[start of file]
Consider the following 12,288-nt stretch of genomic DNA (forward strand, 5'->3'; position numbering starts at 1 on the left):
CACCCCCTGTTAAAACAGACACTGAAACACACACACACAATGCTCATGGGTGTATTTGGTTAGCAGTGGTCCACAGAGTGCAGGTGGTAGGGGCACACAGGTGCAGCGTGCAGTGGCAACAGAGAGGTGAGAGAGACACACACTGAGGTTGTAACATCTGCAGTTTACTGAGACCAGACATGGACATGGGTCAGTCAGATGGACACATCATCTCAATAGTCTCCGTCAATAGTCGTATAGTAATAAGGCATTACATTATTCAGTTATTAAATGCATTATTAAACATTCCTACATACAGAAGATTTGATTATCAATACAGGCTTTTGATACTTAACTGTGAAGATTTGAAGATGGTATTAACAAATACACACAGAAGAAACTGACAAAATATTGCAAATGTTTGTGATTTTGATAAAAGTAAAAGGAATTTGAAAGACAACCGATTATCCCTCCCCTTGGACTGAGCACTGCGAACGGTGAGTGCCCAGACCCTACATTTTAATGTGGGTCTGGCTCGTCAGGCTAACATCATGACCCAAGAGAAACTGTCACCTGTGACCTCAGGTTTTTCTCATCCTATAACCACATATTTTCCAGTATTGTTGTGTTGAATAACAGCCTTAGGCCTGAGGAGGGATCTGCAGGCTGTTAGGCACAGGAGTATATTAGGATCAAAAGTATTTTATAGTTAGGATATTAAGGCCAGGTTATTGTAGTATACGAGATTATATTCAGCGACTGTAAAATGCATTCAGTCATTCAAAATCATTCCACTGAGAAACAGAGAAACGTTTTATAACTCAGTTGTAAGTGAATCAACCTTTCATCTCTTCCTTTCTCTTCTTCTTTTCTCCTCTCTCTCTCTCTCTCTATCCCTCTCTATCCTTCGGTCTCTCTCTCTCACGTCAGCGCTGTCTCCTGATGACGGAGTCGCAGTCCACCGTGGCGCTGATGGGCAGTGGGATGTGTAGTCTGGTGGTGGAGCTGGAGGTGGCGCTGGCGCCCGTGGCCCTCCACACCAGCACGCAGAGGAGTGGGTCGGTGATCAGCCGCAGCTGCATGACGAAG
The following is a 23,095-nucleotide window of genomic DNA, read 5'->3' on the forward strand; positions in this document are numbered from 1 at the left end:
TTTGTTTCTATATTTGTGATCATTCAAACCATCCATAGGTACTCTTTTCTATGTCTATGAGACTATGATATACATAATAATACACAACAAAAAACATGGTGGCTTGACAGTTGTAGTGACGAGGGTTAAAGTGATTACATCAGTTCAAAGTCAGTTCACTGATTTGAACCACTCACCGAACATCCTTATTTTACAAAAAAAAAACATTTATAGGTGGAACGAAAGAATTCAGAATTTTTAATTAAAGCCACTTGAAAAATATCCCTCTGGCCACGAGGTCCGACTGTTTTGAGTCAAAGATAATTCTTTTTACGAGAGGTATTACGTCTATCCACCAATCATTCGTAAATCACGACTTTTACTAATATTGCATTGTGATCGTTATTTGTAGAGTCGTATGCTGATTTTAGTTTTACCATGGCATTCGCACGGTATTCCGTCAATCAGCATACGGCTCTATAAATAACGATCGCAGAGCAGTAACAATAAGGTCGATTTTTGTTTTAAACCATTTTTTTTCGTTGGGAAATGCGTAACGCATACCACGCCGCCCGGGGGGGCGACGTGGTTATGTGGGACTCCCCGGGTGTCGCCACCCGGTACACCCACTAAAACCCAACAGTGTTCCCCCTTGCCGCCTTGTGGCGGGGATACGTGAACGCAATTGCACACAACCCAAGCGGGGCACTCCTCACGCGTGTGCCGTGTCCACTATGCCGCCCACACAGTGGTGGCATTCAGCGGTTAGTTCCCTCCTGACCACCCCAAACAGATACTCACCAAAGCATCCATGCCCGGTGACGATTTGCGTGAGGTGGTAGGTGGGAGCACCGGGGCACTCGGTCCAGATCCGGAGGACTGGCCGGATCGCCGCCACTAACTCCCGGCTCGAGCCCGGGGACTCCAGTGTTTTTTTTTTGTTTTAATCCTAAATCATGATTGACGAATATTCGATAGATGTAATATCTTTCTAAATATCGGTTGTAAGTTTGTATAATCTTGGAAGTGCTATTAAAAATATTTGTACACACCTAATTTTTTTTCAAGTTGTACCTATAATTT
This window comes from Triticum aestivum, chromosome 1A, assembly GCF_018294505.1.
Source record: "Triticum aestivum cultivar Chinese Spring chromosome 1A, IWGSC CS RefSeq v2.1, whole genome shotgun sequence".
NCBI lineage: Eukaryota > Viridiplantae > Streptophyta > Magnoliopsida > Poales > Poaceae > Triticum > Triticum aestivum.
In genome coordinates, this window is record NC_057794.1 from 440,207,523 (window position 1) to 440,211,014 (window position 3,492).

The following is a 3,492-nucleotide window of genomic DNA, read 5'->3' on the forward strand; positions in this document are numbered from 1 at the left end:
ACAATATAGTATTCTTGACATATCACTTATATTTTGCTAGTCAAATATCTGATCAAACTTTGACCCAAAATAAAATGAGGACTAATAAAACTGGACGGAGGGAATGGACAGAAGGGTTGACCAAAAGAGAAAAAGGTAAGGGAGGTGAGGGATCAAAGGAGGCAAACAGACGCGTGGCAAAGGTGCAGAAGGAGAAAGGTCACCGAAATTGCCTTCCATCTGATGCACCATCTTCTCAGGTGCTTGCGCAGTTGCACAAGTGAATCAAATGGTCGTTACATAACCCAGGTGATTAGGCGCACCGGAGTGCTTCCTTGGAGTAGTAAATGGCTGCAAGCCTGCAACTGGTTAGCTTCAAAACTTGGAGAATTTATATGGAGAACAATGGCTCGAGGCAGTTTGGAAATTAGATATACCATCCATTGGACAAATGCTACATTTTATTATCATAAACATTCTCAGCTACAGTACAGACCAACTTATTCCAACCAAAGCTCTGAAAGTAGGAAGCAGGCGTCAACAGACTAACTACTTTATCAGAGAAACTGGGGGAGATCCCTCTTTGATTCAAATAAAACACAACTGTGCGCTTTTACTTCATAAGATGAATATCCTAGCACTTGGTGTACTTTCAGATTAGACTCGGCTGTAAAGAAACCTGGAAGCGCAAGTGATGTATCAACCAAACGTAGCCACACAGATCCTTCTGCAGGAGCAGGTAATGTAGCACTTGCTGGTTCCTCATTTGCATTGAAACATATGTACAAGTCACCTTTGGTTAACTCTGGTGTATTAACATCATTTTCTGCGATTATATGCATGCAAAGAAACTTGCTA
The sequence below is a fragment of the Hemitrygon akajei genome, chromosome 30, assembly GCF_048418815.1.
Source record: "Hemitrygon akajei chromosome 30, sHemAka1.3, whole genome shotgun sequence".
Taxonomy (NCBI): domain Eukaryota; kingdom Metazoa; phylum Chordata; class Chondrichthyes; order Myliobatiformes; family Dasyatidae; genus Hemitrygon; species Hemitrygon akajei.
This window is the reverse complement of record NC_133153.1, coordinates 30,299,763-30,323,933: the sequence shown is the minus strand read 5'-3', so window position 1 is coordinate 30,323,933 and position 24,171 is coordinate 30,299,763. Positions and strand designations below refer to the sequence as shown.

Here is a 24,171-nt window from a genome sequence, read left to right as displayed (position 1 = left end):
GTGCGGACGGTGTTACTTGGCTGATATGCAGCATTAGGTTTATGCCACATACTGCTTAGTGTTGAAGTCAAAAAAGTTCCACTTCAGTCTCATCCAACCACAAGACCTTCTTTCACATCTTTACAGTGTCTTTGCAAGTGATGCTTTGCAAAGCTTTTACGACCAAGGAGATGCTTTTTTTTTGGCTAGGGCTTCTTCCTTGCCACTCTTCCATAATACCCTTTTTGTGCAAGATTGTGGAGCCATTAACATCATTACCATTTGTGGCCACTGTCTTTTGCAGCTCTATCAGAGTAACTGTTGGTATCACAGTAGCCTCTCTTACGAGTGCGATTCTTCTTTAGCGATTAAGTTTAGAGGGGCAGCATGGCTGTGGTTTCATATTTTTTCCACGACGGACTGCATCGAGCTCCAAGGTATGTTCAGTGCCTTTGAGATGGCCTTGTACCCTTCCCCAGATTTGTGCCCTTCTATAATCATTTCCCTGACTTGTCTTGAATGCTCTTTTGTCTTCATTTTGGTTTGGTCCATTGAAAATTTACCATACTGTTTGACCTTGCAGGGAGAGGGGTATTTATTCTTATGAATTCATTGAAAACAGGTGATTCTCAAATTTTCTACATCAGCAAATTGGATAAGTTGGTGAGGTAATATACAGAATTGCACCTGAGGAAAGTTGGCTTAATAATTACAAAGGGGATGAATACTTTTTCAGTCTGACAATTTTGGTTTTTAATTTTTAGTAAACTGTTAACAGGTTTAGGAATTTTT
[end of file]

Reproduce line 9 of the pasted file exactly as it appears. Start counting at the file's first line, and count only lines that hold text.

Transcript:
The following is a 3,492-nucleotide window of genomic DNA, read 5'->3' on the forward strand; positions in this document are numbered from 1 at the left end: